A difficulty that I continue to confront as I study the Bible is: What is the best way to bring together historical critical scholarship with theological and faith-filled perspectives? There is a chasm between the two that relatively few authors dare to explore in a truly rigorous manner. There are study bibles that contain almost exclusively historical-critical commentary (such as the New Oxford Annotated Bible or NOAB) and study bibles that focus on theology and church teaching (like the Didache Bible from Midwest Theological forum). There are also a variety of resources that focus on applying the Bible’s teaching to a daily life of faith.
I’m left in a quandary. It seems essential to understand the historical context of scripture in order to truly grasp its meaning, but so often, historical critical writings take a clinical, verse-by-verse approach that undermines the holistic perspective that the early Christians had about scripture. I can’t help wondering whether leaving theological questions out of consideration has steered historical critical scholars away from something essential. On the other hand, perhaps we who study the Bible are asking too much from historical criticism — hoping that it will solve theological questions that it cannot touch.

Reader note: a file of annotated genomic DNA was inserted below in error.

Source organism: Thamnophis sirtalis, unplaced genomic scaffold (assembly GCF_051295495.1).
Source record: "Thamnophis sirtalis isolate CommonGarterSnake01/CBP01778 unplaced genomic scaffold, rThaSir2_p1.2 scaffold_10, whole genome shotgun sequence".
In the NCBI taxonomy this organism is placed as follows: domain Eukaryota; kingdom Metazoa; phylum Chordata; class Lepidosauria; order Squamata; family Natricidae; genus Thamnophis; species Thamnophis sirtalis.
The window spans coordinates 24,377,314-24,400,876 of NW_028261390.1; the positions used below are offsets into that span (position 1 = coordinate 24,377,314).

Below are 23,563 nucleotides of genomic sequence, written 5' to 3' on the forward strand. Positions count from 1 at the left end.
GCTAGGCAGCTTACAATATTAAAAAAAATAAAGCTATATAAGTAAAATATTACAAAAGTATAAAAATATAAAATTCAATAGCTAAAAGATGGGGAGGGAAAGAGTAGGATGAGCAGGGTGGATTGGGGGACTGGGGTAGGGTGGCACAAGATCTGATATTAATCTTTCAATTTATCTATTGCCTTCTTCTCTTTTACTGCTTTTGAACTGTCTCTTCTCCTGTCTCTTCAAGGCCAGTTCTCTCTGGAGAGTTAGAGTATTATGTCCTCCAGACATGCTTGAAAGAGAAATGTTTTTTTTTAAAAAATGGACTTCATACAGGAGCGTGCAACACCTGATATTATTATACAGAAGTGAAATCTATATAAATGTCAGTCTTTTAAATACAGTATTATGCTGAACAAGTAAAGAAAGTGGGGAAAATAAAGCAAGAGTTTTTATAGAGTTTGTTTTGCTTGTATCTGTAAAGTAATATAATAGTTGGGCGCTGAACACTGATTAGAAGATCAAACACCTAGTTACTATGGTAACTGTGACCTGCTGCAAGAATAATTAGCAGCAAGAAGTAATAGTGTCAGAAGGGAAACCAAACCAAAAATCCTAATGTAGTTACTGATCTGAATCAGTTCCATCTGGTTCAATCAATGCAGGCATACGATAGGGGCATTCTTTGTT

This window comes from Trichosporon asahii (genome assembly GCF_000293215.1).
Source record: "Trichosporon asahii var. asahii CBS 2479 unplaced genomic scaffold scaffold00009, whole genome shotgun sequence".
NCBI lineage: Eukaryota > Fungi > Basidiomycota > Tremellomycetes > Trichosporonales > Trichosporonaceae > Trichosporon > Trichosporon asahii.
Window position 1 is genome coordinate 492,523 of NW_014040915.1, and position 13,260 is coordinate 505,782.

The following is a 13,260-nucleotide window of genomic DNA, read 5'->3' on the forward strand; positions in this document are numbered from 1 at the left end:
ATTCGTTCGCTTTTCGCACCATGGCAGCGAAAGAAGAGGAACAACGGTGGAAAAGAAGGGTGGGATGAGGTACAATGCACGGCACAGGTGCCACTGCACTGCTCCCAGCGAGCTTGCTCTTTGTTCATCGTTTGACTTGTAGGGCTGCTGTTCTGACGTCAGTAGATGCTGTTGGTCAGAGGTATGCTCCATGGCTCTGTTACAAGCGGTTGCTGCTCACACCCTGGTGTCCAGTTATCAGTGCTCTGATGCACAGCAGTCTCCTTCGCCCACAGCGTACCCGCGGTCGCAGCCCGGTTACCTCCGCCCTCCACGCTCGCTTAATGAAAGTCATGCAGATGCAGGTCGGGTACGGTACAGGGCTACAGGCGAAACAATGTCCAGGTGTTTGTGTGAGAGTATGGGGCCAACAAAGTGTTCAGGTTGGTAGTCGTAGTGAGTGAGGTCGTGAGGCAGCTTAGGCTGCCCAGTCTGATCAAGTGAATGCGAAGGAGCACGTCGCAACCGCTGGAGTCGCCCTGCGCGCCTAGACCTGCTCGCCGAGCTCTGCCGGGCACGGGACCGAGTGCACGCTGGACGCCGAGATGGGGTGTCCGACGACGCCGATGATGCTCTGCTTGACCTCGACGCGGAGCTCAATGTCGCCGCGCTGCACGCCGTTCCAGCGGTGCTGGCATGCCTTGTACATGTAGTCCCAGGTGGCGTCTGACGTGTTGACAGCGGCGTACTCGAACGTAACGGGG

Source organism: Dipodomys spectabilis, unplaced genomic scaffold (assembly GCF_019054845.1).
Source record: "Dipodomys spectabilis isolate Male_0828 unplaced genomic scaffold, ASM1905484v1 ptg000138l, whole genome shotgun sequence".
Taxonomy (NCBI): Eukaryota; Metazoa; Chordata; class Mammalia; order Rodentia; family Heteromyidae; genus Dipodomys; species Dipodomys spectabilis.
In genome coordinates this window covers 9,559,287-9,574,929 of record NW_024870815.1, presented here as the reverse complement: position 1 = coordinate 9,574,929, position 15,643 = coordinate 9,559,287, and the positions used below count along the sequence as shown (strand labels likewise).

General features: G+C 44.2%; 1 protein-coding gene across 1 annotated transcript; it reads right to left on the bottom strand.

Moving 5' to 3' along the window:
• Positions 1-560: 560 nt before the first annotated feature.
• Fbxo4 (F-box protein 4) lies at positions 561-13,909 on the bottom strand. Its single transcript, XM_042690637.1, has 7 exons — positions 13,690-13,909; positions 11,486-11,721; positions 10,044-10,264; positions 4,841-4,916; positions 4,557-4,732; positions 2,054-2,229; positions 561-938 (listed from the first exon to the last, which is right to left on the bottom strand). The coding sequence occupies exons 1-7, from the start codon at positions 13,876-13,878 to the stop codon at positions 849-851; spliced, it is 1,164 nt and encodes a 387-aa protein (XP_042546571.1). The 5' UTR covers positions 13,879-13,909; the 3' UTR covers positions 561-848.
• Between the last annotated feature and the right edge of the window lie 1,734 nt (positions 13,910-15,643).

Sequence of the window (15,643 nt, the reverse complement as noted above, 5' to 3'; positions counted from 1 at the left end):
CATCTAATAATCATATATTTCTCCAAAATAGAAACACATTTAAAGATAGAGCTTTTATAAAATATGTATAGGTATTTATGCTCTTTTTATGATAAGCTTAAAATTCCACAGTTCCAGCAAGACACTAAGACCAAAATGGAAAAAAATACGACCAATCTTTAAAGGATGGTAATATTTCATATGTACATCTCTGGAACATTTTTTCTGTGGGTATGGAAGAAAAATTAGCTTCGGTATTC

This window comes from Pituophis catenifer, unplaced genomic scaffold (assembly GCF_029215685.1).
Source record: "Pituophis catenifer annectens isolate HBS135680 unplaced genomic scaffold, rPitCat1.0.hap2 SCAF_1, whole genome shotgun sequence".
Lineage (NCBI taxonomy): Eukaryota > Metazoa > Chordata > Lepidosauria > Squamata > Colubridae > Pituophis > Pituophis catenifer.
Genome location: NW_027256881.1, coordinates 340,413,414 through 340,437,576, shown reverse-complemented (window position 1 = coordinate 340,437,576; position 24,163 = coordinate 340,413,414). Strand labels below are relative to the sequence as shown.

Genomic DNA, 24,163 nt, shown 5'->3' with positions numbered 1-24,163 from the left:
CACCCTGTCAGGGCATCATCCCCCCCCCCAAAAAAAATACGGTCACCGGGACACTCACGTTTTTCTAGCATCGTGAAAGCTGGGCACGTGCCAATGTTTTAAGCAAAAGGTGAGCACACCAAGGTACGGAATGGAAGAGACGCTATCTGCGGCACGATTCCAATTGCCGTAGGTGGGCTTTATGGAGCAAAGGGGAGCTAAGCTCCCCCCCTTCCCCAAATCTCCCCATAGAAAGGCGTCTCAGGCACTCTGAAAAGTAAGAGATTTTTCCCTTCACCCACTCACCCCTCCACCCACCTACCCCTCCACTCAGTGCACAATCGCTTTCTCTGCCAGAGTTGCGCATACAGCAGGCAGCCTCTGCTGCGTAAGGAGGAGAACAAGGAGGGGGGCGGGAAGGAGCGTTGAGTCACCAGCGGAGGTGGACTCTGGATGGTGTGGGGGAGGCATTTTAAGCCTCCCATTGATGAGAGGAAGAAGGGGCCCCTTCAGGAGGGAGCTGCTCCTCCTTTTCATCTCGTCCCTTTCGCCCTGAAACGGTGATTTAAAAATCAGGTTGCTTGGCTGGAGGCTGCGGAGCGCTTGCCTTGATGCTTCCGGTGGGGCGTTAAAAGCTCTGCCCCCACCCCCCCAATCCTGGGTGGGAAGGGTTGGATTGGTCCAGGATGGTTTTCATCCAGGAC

Pope Benedict XVI saw the chasm between historical and theological approaches to scripture and tried to bridge the gap in his Jesus of Nazareth series. I have also been very impressed with the study materials in the New Jerusalem Bible, which do a fine job explaining how historical critical theories relate to traditional ideas about who wrote the New Testament letters, for example.
A third resource I’ve been enjoying recently is N. T. Wright’s Christian Origins and the Question of God series. This is a set of 4 hefty books dealing with a broad range of historical questions on the New Testament. Unlike many historical critical scholars, who delve into a text verse-by-verse and build up an elaborate case for which verses are authentic and which aren’t, N. T. Wright begins with the big picture, sketching the worldview of Jewish people in first century Palestine and working to understand how the figures in the gospel and the New Testament fit into that backdrop. Wright’s approach tends to integrate theology and history by default, because it is always trying to understand how the two fit together. I’ve found this approach extremely helpful for my own study.
I’d be interested to hear if any of you have noticed a similar gap between history and theology when studying the Bible. Have you found study resources that bridge the gap?